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More Myanmar opposition arrests, ca

More Myanmar opposition arrests, calls for Aung San Suu Kyi deportation

       Tue 08 Sep 98 - 11:45 GMT

       YANGON, Sept 8 (AFP) - Myanmar's opposition said Tuesday the military
had arrested 110 more of its members
       and a commentary in the state media called for opposition leader Aung
San Suu Kyi to be deported.

       Opposition officials said the junta had arrested a further 110
members of her National League for Democracy (NLD)
       party, bringing the total detained in the past three days to 220.

       The junta said they had merely been invited for a political

       The NLD said in a statement that 73 of those arrested in various
parts of the country since Sunday were members of
       parliament elected in the 1990 polls which the opposition won by a

       "The NLD strongly condemns and protests these arrests and demands
their immediate release," it said.

       The junta arrested some 110 NLD members on Sunday and Monday,
opposition officials said earlier.

       Meanwhile a commentary entitled "Time for Deportation" in the state's
Mirror Daily on Tuesday, attributed to an
       unnamed chief court lawyer, appealed to the junta to deport Aung San
Suu Kyi.

       "Daw Suu Kyi ... has tried to blatantly destroy the country by
deliberately creating problems," the commentary,
       believed to be officially inspired, said.

       "I therefore appeal to the government, on behalf of the people, that
it is time now to issue a deportation order and
       send her back where she belongs," it added.

       "Since she is undoubtedly a foreigner (having married a Britisher)
and the British consul would obviously intervene
       on her behalf if she were charged with sedition, the next best thing
to do under the circumstances (as a sovereign
       state) is to have her deported."

       Observers in Yangon said the arrests appeared to be a pre-emptive
strike following the NLD's announcement that it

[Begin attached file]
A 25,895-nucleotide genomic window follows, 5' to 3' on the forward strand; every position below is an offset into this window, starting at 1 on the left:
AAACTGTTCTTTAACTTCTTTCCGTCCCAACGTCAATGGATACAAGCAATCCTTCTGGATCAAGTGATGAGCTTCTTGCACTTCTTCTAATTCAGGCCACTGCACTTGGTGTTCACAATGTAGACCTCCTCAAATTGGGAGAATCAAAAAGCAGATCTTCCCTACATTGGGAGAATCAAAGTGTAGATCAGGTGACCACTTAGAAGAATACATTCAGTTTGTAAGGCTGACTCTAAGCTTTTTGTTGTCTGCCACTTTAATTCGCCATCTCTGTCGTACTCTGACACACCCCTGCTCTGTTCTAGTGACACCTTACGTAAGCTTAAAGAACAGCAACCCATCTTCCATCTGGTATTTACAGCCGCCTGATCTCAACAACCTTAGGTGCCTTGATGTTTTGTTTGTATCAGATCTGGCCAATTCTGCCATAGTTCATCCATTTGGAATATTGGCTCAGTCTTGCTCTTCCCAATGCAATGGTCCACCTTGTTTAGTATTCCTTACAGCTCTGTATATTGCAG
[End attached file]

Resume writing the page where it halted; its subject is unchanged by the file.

intends unilaterally to convene the parliament elected in 1990 by the
end of this month.

       The military refused to hand over power after the election eight
years ago and has rejected demands that the 1990
       parliament be convened, saying a new national constitution must be
written first.

       Foreign diplomats in Yangon confirmed the detentions were taking
place but could not say how many people were

       "I can't confirm exact figures but a large number have been
detained," one said.

       "There was no brutality, it was handled very smoothly. They are being
held in government guest houses, but their
       freedom of movement has definitely been curtailed."

       An official statement said authorities had simply invited the NLD
members for a discussion on the convening of
       parliament and they were being "comfortably housed at government
guest houses while the process continues.

       "To convene a parliament before the constitution is finished would
lead to political confusion and possibly
       undermine national security," the statement said.

       "The government of Myanmar is very concerned at the tragic loss of
life due to political violence in some other
       countries in the region in recent days," it continued in an apparent
reference to Cambodia.

       Political tensions have been rising since the NLD set an August 21
deadline for the junta to convene parliament.
       After the deadline passed the opposition vowed to convene parliament
by itself.

       But diplomats and observers in Yangon said the city was quiet and
only a light police presence remained outside
       university facilities where students held demonstrations last week.

       A junta official said a sit-in demonstration at the Yangon Institute
of Technology's (YIT) Hlaing campus had ended
       and most students were now taking exams.

       "Over 70 of them considered to be ringleaders who instigated last
week's campus unrest are presently taking their
       exams at a separate venue," the official said.

       Some 3,000 students protested at Hlaing last Wednesday while about
800 more gathered at the main YIT campus
       nearby. Both protests ended peacefully.

       The demonstrations were the biggest since unrest in 1996 when
universities were closed.

)AFP 1998